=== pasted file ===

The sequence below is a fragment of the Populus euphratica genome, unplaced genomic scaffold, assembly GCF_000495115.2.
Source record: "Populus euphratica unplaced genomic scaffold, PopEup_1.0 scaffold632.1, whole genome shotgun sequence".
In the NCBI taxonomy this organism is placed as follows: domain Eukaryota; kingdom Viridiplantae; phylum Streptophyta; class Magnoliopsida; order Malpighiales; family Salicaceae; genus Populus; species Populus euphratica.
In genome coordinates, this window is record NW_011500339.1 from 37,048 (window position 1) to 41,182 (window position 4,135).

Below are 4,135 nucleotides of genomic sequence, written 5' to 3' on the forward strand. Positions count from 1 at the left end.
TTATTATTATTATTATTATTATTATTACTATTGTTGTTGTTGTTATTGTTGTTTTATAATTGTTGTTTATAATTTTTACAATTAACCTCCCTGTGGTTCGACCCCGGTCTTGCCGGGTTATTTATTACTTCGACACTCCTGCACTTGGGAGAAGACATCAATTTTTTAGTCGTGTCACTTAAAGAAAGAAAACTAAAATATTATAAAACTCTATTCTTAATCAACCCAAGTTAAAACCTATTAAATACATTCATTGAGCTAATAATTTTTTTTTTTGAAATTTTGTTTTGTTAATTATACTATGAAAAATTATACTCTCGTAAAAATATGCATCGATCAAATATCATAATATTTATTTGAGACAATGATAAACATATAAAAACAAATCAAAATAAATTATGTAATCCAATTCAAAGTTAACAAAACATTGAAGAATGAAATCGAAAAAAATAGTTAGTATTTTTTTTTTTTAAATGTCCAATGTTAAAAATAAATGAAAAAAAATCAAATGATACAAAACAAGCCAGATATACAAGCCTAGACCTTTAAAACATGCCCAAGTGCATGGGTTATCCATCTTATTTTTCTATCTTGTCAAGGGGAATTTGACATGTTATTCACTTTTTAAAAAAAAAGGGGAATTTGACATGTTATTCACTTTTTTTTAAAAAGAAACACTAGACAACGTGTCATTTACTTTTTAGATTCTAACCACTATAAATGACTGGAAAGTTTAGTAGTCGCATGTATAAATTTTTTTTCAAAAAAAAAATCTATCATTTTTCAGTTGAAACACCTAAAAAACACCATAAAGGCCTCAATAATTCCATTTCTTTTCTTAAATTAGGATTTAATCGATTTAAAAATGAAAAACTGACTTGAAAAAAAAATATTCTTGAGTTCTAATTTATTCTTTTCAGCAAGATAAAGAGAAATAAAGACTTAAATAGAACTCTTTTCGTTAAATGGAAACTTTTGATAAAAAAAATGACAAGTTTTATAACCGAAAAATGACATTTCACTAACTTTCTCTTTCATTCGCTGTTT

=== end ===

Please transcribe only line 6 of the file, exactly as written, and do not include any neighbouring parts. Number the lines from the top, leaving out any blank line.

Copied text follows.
TTATTATTATTATTATTATTATTATTACTATTGTTGTTGTTGTTATTGTTGTTTTATAATTGTTGTTTATAATTTTTACAATTAACCTCCCTGTGGTTCGACCCCGGTCTTGCCGGGTTATTTATTACTTCGACACTCCTGCACTTGGGAGAAGACATCAATTTTTTAGTCGTGTCACTTAAAGAAAGAAAACTAAAATATTATAAAACTCTATTCTTAATCAACCCAAGTTAAAACCTATTAAATACATTCATTGAGCTAATAATTTTTTTTTTTGAAATTTTGTTTTGTTAATTATACTATGAAAAATTATACTCTCGTAAAAATATGCATCGATCAAATATCATAATATTTATTTGAGACAATGATAAACATATAAAAACAAATCAAAATAAATTATGTAATCCAATTCAAAGTTAACAAAACATTGAAGAATGAAATCGAAAAAAATAGTTAGTATTTTTTTTTTTTAAATGTCCAATGTTAAAAATAAATGAAAAAAAATCAAATGATACAAAACAAGCCAGATATACAAGCCTAGACCTTTAAAACATGCCCAAGTGCATGGGTTATCCATCTTATTTTTCTATCTTGTCAAGGGGAATTTGACATGTTATTCACTTTTTAAAAAAAAAGGGGAATTTGACATGTTATTCACTTTTTTTTAAAAAGAAACACTAGACAACGTGTCATTTACTTTTTAGATTCTAACCACTATAAATGACTGGAAAGTTTAGTAGTCGCATGTATAAATTTTTTTTCAAAAAAAAAATCTATCATTTTTCAGTTGAAACACCTAAAAAACACCATAAAGGCCTCAATAATTCCATTTCTTTTCTTAAATTAGGATTTAATCGATTTAAAAATGAAAAACTGACTTGAAAAAAAAATATTCTTGAGTTCTAATTTATTCTTTTCAGCAAGATAAAGAGAAATAAAGACTTAAATAGAACTCTTTTCGTTAAATGGAAACTTTTGATAAAAAAAATGACAAGTTTTATAACCGAAAAATGACATTTCACTAACTTTCTCTTTCATTCGCTGTTT